Using the fringe locker


With a little cleverness, any split beam recording geometry can be electronically stabilized.  The requirements are that one path contains the bimorph and that light from both paths is available near or through the recording plane.  When the recording is of two plane waves then the combining of waves is a trivial matter and can be done with either a beam splitter or a grating.  For any other type of recording a little ingenuity can be applied to arrange for stray light to be present at the appropriate plane.

By far the two most common table setups are the reflection and the transmission transfers, where the image reconstructed from an H1 hologram is being projected onto an H2 recording plane.  Examples of each are given in Figs. 2 and 3.  Fig. 2 is a basic reflection transfer geometry to which has been added a bimorph with mirror, an optional lens, and a second beam splitter.  BS2 has been strategically placed where it can see pieces of undisturbed reference and object light together on one surface.  It passes part of one leg and reflects part of the other leg at an angle that makes the two waves travel co-linearly.  The combined beams are optionally made to diverge by the lens and are detected at an appropriate distance where the size of the fringes is observed to be about equal to the space between the differential detectors.  

The detector head may be placed on a separate table and additional mirrors can be used as needed to get the pattern to it because downstream from the combining beam splitter, the fringe pattern is no longer affected by components.  The beam splitter itself can be anything from a simple piece of thick glass to a coated wedge.  The clearest fringes will of course produce the best lock so the better the beam splitter the better are your chances of staying locked.  Nevertheless, even a noisy, banded output can lock very tightly and will work well if nothing better can be had.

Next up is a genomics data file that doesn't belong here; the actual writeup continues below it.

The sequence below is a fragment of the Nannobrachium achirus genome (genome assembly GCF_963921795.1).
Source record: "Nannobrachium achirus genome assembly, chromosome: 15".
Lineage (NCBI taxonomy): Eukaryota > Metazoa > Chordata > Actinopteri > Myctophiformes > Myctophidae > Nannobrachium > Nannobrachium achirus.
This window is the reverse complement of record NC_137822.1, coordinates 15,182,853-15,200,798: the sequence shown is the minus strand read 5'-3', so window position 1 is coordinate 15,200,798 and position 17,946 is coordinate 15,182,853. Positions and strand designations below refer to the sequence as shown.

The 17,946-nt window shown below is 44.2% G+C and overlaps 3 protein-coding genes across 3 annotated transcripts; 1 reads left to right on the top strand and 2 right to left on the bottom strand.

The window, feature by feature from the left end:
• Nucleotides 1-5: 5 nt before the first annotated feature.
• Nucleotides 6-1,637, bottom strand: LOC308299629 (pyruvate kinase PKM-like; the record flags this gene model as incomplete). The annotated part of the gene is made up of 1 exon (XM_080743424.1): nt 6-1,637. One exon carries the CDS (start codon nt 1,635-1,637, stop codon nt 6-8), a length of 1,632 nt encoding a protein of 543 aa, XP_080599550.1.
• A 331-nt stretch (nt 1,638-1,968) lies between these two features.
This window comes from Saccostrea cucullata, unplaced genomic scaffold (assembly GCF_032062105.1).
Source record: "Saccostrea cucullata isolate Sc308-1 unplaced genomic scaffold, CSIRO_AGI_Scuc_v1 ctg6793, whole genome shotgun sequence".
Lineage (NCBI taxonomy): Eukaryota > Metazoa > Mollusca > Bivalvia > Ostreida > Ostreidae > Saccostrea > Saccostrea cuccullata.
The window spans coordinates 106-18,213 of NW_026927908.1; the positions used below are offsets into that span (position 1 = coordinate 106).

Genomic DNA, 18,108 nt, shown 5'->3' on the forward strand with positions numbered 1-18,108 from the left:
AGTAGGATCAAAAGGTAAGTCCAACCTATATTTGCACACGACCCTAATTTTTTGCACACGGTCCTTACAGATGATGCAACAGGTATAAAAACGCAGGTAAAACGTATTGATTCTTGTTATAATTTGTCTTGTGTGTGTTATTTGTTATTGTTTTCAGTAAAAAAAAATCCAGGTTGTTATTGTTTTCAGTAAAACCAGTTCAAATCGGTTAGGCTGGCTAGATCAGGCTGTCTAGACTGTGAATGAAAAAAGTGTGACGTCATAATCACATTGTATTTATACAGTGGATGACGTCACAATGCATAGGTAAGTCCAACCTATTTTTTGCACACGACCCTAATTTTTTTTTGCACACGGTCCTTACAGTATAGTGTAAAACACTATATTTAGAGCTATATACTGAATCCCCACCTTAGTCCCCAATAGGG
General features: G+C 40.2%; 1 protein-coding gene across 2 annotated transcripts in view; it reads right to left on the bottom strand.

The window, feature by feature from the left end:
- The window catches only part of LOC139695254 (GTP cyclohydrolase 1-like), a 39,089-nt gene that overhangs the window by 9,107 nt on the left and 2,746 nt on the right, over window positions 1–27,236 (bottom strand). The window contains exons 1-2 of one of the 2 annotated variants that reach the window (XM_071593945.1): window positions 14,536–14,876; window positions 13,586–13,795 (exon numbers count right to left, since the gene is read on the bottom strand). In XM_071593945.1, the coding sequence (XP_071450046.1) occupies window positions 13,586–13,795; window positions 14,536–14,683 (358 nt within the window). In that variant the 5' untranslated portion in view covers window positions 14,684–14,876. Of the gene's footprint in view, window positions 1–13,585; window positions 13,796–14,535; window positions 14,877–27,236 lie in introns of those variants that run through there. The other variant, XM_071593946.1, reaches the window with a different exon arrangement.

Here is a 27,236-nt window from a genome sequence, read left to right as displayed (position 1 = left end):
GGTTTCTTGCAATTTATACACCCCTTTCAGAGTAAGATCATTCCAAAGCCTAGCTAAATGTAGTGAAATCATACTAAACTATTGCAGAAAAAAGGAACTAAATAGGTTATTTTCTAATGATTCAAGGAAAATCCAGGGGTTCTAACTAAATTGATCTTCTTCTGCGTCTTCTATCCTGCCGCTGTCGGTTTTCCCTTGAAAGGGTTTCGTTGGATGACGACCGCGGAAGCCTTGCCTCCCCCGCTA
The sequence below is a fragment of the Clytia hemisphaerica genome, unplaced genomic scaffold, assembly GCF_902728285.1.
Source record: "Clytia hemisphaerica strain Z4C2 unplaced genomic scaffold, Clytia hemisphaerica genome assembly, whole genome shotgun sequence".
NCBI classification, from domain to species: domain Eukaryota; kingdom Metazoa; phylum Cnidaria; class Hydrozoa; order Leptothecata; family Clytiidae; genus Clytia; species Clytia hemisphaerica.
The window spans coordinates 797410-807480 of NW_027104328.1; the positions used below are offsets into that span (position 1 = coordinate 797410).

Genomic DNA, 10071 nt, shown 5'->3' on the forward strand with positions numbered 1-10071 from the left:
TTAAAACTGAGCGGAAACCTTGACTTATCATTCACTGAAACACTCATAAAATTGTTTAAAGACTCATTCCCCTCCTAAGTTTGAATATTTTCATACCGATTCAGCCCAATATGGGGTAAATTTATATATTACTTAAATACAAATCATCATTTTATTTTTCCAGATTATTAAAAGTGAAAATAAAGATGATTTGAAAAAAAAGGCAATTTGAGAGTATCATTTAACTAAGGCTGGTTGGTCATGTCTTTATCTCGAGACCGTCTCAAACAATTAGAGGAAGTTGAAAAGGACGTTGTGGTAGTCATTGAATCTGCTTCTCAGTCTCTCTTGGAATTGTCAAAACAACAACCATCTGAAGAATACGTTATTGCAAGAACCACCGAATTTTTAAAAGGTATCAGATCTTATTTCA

A convenient way to mount the splitter is to fasten it to a stable tilt mount so that it extends above or to the side of the mount.  Small adjustments in angle provide precise control of fringe size and position.  Locating fringes initially can be tedious but if a cross is first drawn or scratched onto the splitter surface, the task reduces to adjusting the splitter until two crosses overlap.  The difference between the reflection and transmission configurations is simply the angle that the beam splitter is placed at.  

Again, some cleverness is required to see that the two legs of the system provide some light that intersects near the recording plane.  It is not a problem if the light must first pass through H1 or even if you have to add one or two more small, stable mirrors to the system to get pieces of light to intersect at the film plane at useful angles. If the angles they intersect at is very small then combining the two beams with a small grating formed by the intersecting beams is the better way to get useful fringes.  The grating replaces the beam splitter and is tilted to adjust fringe spacing on the detector. 

If no extra light can be had in any way to intersect near or through the recording plane then an auxiliary laser can still be used to lock the table. The requirements are that both lasers reflect from the same bimorph at similar angles and that the paths of the second laser closely match the paths of the first. This arrangement is useful when recording with a HeCd laser while locking fringes with a small HeNe laser.  Keep in mind that the compensation you are making is primarily for thermal drift in the table and in some primary components.  Secondarily, the locker is compensating for local vibration of the table or components.  Air currents are only compensated for at the second beam splitter so it will be necessary to use curtains or air dams to obtain the required air stability.  

The locker will be most appreciated when exposures of 3 to 20 minutes are contemplated with spread out beam paths on 8 to 12 foot tables. The thermal drift in such time frames is certain to be a significant part of one or two fringes for all but the best of tables and components.  If your exposure is only a few seconds the locker will still work and may improve uniformity in a production environment but its utility may not equal the difficulty of setting it up. If you find you are stumped by an application then try a call to the manufacturer, fax them a drawing and ask for assistance or for a knowledgeable user referral.

Odhner Holographics, P.O. Box 841, Amherst, NH 03031
Phone: (603) 673-8651    Fax: (603) 673-8685